Saturday, February 23, 2013

Armindo's Ranch in Bambadinca

             Armindo has 200 hectars of land in Bambadinca and with some of his time here planned for a trip to visit his ranch. I tagged along with him, Gina, and his 18 yr old nephew Elton to check out the ranch.
The village sign. Maybe it says: Welcome to Sintchan Moli!
            We drove along the same road to get to Gabu, but this time was different because I learned so much more along the way. For example, there is a stretch of road where the trees are a lot further back then along the rest of the road. I found out that’s because in 2011 Columbians cut down the forest on both sides of the main road so that they could land a plane filled with drugs. The road is long and straight enough that they could land and take off with out having to turn around. Military troops just blocked the road off for the take off and landing to stop local traffic during the drop off.  I was surprised at the bluntness of the drug trafficking. The statement it makes could be clear enough: drugs are getting into your country one way or another. It was a one time drop off, but I’m sure they have come up with other creative ways to get drugs in the country.  
This is a glimpse at some of the property that has been cut down.
            It’s funny to say you own land when it hasn’t been developed yet. The “We’re here!” moment was very anti-climactic because we were looking at lots of shrubs, trees and tall grasses and then at some point they said “Armindos land starts here.” Which looked exactly like the same as the shrubs, trees and tall grasses we had just passed. 
            But 200 hectars is a lot of land ( almost 500 acres) and once we ventured further onto his property I saw the vast vegetal diversity. There is a riverhead somewhere near the middle of the property where the plants are lush and green.  There is an over grown cashew forest that creates a nice shady ambiance. Then there is what seems like a desert with a few small trees and tall grasses. There are trees that bleed when you cut them and many types of fruits like pineapple, mango, and cashew.
The bleeding tree. Its wood is some of the best in Bissau.
            Marciano, Armindo’s younger brother who lives in Bissau, goes back and forth from Bissau to work on the property in Bambadinca. There is a village near the property called Sintchan Moli and he hired 15-25 men to work on landscaping.  They are mostly clearing some space on the property, but given its size it’s A LOT of work.
            The vision they have for their property is enormous. On one part they want to turn their land into an eco-tourism vacation spot. Their location is perfect because they are just off the only road that goes into the south of Bissau. They want to create a lake, and walking trails and put in picnic tables and build huts people can rent out for the night.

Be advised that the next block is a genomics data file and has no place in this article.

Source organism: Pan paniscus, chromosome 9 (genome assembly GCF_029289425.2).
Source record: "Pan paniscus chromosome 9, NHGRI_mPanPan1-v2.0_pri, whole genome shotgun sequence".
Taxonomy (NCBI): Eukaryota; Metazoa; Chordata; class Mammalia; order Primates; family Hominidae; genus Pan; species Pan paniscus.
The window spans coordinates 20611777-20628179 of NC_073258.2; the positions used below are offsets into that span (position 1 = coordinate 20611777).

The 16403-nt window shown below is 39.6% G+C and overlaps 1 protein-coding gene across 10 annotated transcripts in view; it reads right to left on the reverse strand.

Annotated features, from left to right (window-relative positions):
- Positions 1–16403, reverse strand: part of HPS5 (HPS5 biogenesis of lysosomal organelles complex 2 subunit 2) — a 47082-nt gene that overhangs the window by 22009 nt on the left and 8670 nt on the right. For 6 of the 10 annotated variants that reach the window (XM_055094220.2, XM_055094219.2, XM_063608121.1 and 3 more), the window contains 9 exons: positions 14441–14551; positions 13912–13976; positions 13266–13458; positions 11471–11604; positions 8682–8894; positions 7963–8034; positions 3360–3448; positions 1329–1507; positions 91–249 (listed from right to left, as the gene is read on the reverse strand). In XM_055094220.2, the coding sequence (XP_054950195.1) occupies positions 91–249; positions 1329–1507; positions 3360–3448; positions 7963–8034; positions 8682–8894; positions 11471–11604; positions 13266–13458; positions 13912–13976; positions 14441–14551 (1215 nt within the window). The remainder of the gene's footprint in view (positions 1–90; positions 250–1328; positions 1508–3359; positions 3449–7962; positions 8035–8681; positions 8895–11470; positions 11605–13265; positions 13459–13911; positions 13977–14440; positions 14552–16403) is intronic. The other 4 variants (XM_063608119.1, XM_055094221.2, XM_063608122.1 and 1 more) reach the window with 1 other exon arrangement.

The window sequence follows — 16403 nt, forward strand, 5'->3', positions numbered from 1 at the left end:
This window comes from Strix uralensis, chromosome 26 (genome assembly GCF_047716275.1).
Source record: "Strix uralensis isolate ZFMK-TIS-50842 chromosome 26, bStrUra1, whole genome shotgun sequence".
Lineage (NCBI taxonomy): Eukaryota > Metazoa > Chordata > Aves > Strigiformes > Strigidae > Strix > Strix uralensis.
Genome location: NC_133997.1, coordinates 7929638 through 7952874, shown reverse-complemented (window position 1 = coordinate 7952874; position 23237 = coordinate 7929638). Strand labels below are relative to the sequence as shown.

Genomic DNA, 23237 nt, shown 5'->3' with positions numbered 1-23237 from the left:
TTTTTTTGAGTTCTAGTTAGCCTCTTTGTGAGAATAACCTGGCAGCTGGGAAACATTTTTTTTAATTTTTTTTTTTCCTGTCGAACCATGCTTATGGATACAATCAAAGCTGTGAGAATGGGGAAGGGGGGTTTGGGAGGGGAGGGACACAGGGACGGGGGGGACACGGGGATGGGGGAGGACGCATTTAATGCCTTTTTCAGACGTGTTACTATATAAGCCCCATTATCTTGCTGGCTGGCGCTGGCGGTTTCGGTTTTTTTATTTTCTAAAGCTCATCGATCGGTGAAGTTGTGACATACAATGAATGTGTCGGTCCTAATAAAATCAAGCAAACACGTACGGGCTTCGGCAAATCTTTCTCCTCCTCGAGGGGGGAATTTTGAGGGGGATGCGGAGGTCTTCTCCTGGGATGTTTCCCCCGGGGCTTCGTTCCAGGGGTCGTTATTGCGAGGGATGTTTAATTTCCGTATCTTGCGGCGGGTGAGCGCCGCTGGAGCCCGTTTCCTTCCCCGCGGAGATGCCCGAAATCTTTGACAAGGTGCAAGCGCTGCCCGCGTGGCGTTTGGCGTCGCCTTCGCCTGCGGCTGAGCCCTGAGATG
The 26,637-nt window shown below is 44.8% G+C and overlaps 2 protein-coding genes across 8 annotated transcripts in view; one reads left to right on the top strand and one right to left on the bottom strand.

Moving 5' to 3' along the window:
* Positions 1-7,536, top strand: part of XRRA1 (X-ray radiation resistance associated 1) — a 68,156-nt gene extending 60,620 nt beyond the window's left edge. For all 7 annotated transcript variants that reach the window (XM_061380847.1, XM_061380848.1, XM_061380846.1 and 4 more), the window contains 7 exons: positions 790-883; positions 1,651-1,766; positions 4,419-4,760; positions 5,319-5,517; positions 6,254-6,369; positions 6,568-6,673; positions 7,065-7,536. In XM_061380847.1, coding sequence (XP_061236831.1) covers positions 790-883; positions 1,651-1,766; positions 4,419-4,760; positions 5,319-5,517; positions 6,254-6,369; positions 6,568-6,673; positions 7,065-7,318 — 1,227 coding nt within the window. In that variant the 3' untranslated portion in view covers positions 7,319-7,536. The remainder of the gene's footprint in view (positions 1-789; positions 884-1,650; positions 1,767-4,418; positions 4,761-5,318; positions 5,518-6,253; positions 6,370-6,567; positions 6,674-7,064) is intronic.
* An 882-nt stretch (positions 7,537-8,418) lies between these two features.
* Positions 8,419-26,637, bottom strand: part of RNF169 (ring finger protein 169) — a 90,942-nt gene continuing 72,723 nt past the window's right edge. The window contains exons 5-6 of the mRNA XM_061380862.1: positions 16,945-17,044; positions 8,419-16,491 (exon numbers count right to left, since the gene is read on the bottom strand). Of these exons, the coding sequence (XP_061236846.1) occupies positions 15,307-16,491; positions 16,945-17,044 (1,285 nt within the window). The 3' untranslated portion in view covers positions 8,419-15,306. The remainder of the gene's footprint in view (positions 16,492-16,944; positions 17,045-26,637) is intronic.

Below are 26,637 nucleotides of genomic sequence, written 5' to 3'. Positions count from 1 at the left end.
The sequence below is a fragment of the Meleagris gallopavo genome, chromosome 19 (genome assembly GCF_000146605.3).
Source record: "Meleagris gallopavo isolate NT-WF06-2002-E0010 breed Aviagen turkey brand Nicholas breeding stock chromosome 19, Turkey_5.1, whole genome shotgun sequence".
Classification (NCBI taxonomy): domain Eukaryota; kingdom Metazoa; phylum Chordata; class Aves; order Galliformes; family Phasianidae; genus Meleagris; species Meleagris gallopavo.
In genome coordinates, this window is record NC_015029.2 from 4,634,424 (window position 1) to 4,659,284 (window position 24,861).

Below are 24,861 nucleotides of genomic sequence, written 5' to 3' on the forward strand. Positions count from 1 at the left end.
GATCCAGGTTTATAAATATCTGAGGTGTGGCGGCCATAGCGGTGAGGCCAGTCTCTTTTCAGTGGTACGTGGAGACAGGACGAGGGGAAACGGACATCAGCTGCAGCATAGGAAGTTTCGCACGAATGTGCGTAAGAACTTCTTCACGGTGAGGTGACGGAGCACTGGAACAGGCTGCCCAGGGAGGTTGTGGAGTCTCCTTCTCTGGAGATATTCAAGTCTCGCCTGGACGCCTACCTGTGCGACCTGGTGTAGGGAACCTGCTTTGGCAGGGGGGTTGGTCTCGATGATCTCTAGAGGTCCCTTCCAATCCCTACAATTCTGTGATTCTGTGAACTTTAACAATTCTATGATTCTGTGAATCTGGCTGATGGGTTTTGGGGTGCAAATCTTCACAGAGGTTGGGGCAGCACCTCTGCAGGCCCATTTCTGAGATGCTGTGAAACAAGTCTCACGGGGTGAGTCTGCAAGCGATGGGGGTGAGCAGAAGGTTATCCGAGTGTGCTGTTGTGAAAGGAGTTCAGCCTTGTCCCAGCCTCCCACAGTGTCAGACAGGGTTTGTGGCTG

Wild pineapple growing on their property
 On another part they want to put in a mango and cashew processing factory where they will make juice and dried fruit. The story behind why they want to do this perhaps what’s most interesting.
            Gina is a breast cancer survivor, but suffers from peripheral neuropathy, which is chronic pain due to nerve damage caused by chemotherapy. Pain in her legs and feet is part of her everyday reality, but on her most recent trip she noticed that her pain had completely disappeared.  It was cashew season and she had eaten lots of cashews so she looked into it more. Apparently cashew juice is one of the few, if not the only, natural reliever of the pain caused by peripheral neuropathy. It is also really good for diabetics because it affects blood sugar levels slowly, so it doesn't cause dangerous spikes in blood sugar that diabetics try to avoid. Gina explained that she even read about potentials for curing diabetes with cashew juice.
             Gina is a nurse turned manager at Kaiser Perminente and has lots of experience in working in health care. Her thought is that cashew juice can be the next acai berry or green tea. It has lots of health benefits likes boosting the immune system, it has 5 times the vitamin C of orange juice, and it lowers the risk for heart disease. And can help alleviate pain in many peoples lives while also making a lot of money via selling and processing the juice.
Some of the children playing with bubbles
            If I had to describe Guinea-Bissau’s natural landscape in 2 words it would hands down be cashew trees. Who ever had the idea of planting the cashew tree. But with the abundance of cashew trees comes cashew fruit ( which is arguably better then the cashew nut). But the fruit is just tossed and the nut is saved. What im getting at is that there are very few cashew juice processors, despite the abundance of fruit. The major issue is that the cashew fruit has to be processed with-in 24 hours of being picked to get the best quality juice. That’s not a lot of time in the processing world.
            Anyways, the trip was short since there wasn’t to much more to see and they were on a time crunch. Gina brought gifts like soccer balls, jump ropes, bubbles for the kinds in Sintchan Moli.  Armindo brought the workers their paychecks.  By the afternoon of the 2nd day we had made our way back to Bissau.
            There is a lot of work to be done to realize their vision, but Armindo will be taking an early retirement at the end of this year to spend more time developing his ranch. It’ll be interesting to see how the developments come along.  I’m looking forward to the hook-ups on cashew juice and dried mango.

No comments:

Post a Comment